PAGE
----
“UPS, the parcel service and global transportation and logistics business, has taken remedial action, including the encryption of all its UK laptops and smartphone devices, following a breach of the Data Protection Act last year.”
That is the opening paragraph from a press release from the UK Information Commissioner’s Office. The remedial action (and also an undertaking to handle personal information securely in future) comes in the wake of the theft of an unencrypted, password-protected laptop from a UPS employee in October of 2008. That laptop contained the details of some 8500 UPS employees.
The section of the press release that is possibly the most interesting, is the explicit recommendation that all laptops and smartphones be encrypted in future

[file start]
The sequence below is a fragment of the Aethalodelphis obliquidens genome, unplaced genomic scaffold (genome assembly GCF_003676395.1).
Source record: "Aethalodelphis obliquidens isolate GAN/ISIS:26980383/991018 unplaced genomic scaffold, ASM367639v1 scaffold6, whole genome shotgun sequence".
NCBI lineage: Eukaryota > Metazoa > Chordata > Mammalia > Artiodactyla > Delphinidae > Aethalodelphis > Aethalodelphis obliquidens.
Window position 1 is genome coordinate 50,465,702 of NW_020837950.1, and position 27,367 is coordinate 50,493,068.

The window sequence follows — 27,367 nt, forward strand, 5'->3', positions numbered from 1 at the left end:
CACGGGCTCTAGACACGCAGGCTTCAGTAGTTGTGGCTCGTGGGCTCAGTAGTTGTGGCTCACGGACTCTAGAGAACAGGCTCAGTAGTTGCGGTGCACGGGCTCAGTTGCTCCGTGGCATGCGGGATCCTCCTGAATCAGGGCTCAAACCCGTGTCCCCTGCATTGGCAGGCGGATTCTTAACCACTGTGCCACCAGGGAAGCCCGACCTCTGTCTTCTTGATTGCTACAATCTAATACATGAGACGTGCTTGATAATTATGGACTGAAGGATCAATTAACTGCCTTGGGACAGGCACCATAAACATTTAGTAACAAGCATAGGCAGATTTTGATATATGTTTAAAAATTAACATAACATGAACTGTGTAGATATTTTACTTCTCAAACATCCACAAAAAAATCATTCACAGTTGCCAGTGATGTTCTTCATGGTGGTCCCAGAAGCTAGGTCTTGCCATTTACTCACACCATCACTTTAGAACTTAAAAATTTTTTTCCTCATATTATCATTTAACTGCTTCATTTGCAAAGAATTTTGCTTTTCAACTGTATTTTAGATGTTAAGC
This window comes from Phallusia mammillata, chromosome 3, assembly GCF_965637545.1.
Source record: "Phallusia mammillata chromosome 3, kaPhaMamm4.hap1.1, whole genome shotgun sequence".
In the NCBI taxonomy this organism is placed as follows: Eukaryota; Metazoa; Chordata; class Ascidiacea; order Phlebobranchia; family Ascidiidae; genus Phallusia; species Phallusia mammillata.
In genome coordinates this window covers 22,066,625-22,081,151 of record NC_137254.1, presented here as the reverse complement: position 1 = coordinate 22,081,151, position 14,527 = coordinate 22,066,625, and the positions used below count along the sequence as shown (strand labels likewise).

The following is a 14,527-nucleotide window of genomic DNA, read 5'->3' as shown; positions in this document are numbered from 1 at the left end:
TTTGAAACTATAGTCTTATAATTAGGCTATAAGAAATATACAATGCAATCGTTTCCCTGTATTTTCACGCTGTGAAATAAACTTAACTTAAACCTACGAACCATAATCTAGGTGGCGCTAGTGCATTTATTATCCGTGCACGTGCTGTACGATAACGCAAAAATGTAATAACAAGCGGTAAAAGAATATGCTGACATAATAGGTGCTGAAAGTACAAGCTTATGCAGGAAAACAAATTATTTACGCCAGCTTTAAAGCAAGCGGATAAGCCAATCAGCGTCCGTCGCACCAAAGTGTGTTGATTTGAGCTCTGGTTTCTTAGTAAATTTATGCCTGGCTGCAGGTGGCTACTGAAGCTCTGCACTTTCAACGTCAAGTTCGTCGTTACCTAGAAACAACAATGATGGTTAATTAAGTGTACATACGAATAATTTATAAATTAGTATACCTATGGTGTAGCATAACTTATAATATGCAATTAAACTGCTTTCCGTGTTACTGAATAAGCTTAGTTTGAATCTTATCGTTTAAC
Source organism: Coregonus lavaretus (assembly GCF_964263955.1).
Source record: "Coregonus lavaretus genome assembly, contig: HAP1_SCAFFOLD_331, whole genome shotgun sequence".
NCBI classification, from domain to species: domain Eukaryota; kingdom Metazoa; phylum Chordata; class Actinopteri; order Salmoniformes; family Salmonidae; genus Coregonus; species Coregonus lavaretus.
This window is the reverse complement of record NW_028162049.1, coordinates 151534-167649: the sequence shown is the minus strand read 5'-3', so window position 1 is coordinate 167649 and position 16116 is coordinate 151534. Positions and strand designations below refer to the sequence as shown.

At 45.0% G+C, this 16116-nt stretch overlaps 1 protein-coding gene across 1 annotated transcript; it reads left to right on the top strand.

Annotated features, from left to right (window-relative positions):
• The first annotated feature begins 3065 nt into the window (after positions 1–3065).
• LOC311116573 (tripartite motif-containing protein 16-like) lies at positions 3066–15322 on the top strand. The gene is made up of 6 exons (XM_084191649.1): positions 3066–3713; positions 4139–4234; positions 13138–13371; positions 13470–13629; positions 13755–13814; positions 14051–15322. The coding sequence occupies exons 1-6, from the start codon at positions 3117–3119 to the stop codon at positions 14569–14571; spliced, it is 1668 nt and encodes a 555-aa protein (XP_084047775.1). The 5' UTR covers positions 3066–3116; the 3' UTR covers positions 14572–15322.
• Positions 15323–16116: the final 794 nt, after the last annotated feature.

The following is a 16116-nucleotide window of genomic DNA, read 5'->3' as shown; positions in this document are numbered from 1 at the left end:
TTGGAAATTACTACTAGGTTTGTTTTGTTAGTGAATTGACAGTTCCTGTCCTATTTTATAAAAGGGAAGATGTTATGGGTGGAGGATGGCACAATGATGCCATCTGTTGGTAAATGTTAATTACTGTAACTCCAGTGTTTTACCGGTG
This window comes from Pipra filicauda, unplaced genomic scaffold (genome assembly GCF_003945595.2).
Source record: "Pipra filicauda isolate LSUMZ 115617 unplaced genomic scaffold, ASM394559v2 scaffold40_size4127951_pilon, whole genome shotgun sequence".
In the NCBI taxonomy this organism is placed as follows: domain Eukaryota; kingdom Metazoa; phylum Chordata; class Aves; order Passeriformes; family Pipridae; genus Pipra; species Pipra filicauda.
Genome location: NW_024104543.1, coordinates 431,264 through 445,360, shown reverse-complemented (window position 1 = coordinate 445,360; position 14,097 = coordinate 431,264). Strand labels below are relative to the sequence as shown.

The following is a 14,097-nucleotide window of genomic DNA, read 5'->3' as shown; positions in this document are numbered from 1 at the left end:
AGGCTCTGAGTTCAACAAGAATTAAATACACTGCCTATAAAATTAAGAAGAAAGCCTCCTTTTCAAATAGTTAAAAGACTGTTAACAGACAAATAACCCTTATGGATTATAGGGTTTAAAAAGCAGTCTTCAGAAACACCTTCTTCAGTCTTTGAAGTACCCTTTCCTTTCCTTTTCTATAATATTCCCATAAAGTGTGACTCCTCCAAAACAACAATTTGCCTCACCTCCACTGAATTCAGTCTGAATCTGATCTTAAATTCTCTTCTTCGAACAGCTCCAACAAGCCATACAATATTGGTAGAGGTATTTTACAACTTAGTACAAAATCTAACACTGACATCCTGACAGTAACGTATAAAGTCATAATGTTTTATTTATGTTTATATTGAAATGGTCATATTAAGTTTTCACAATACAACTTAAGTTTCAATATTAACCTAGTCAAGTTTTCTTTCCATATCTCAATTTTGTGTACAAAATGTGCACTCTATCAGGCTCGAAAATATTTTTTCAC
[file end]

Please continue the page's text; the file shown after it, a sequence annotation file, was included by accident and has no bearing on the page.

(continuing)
“Mick Gorrill, Assistant Information Commissioner, said ‘Password protected laptops are not secure. I urge all organisations to restrict the amount of personal information that is taken off secure sites. I am pleased that UPS has encrypted its laptops and smartphones, and I urge other organisations to follow suit.””
While enterprise deployment of device level encryption has really gained momentum over recent years, the same cannot be said of encrypting the data that resides on the ubiquitous smartphone devices, particularly on the removable media cards they often contain.
This press release may have some resounding repercussions for enterprises and governments in the near future.